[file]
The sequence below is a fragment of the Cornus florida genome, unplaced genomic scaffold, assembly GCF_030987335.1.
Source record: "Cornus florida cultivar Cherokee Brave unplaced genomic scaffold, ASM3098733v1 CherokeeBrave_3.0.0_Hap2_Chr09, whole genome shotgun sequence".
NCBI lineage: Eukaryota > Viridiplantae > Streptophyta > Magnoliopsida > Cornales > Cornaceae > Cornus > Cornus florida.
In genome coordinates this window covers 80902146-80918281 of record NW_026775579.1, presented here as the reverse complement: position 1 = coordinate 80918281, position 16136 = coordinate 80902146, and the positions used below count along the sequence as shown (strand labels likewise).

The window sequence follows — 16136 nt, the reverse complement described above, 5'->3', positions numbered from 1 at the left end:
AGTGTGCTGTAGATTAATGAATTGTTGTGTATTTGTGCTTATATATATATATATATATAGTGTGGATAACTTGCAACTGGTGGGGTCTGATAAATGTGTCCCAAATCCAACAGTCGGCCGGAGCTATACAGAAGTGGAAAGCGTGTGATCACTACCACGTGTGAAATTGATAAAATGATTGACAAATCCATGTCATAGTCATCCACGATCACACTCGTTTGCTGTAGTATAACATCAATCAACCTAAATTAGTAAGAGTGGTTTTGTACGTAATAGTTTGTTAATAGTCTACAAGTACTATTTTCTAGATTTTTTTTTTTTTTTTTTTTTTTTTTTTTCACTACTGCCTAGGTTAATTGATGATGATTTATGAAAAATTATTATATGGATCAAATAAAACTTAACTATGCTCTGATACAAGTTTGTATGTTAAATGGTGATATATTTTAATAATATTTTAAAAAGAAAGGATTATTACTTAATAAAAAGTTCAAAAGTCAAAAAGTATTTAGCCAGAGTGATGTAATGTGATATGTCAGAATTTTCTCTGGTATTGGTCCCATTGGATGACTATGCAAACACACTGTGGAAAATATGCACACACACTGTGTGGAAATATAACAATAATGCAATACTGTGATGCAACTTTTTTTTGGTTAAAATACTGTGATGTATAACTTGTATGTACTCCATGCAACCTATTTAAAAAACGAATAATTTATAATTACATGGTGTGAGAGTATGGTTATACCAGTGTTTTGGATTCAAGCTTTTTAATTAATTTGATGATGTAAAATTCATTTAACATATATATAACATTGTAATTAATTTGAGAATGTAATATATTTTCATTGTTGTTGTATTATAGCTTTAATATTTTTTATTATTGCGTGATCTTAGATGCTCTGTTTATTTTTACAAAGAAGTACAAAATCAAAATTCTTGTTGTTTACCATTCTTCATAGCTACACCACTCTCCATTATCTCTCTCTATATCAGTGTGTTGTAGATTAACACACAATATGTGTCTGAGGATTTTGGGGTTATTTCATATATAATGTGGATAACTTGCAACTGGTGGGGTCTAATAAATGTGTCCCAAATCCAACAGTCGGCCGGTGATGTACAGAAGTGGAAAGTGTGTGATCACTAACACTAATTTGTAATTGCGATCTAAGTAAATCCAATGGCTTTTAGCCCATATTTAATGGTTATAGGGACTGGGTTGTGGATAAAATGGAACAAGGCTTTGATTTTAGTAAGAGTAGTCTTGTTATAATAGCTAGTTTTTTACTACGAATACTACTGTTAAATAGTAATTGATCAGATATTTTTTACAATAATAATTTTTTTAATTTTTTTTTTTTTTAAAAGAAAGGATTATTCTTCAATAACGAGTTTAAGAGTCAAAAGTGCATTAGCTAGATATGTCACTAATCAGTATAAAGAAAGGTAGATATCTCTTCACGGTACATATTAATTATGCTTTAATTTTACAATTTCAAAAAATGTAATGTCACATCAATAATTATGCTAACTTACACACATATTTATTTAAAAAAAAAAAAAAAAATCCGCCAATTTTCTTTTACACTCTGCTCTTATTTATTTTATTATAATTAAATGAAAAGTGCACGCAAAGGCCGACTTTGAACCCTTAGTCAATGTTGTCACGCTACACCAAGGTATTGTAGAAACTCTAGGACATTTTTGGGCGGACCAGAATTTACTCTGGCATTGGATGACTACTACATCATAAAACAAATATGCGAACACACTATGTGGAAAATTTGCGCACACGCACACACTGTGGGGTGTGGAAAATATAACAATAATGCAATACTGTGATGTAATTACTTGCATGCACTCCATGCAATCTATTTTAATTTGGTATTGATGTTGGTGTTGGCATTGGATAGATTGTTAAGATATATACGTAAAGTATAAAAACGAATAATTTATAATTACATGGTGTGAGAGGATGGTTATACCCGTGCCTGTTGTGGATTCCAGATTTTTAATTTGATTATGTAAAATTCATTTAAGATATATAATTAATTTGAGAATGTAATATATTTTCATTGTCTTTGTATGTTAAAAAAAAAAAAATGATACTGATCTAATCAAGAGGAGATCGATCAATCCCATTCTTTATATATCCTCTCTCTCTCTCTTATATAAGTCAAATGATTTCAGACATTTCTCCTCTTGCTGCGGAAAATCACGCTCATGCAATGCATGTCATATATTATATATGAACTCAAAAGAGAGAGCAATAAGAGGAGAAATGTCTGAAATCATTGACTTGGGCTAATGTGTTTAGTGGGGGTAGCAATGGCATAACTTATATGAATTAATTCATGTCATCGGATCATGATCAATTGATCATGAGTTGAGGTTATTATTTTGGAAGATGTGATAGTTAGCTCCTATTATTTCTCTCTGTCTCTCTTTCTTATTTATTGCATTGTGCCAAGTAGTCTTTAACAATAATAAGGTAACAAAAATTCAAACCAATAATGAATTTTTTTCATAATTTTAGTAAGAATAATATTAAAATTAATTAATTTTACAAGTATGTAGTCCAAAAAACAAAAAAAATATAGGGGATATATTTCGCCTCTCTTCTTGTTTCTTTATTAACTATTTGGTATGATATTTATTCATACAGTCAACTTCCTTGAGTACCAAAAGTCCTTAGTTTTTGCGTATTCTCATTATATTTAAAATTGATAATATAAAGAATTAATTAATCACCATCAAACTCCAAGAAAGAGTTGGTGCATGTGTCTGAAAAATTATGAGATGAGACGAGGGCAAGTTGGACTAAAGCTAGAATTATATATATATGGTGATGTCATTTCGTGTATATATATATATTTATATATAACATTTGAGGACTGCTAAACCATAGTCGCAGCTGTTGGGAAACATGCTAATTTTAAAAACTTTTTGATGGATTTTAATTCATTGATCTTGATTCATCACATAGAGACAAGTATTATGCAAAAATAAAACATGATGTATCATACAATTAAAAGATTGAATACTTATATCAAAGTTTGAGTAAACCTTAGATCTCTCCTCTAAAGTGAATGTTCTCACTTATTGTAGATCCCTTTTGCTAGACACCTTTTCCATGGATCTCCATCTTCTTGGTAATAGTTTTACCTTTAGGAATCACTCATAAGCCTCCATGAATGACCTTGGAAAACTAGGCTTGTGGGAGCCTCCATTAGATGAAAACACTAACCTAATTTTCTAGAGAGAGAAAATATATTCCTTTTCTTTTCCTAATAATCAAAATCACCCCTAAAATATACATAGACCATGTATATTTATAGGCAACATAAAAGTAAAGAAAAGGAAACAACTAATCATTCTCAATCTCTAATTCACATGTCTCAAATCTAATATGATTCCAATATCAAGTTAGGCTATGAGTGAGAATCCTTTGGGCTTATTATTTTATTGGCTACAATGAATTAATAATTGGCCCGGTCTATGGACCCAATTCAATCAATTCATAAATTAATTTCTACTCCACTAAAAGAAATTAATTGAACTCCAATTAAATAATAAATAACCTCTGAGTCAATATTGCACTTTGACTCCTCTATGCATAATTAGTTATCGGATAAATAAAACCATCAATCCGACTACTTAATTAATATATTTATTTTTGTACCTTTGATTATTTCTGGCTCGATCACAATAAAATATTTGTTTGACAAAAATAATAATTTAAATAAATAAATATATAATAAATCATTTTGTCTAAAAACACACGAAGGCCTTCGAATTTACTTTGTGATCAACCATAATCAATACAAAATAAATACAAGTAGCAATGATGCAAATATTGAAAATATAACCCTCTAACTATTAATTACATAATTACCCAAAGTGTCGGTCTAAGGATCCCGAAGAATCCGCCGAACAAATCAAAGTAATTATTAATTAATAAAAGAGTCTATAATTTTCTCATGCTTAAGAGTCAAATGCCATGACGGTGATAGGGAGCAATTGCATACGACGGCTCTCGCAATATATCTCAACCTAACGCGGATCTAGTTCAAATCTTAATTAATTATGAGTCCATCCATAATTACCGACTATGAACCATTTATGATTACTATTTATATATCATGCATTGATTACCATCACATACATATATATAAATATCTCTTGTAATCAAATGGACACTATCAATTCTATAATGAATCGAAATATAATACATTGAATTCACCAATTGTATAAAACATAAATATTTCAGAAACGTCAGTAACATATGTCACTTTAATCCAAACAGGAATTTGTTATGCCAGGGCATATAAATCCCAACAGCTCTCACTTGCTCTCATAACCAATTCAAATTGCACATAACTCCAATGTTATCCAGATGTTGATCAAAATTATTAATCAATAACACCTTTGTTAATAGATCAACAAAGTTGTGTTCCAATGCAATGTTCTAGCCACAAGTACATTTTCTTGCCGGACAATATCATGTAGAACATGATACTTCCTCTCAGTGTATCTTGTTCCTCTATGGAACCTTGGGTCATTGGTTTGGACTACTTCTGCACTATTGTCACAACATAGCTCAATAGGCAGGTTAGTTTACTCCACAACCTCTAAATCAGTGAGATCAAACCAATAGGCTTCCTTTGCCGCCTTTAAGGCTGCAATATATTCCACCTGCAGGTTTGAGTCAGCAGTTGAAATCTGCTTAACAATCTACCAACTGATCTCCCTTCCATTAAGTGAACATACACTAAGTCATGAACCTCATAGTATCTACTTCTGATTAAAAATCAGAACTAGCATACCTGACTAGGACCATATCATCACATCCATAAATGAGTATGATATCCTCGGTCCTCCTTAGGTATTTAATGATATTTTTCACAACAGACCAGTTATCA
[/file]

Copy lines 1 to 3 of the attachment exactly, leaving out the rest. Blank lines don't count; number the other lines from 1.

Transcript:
The sequence below is a fragment of the Cornus florida genome, unplaced genomic scaffold, assembly GCF_030987335.1.
Source record: "Cornus florida cultivar Cherokee Brave unplaced genomic scaffold, ASM3098733v1 CherokeeBrave_3.0.0_Hap2_Chr09, whole genome shotgun sequence".
NCBI lineage: Eukaryota > Viridiplantae > Streptophyta > Magnoliopsida > Cornales > Cornaceae > Cornus > Cornus florida.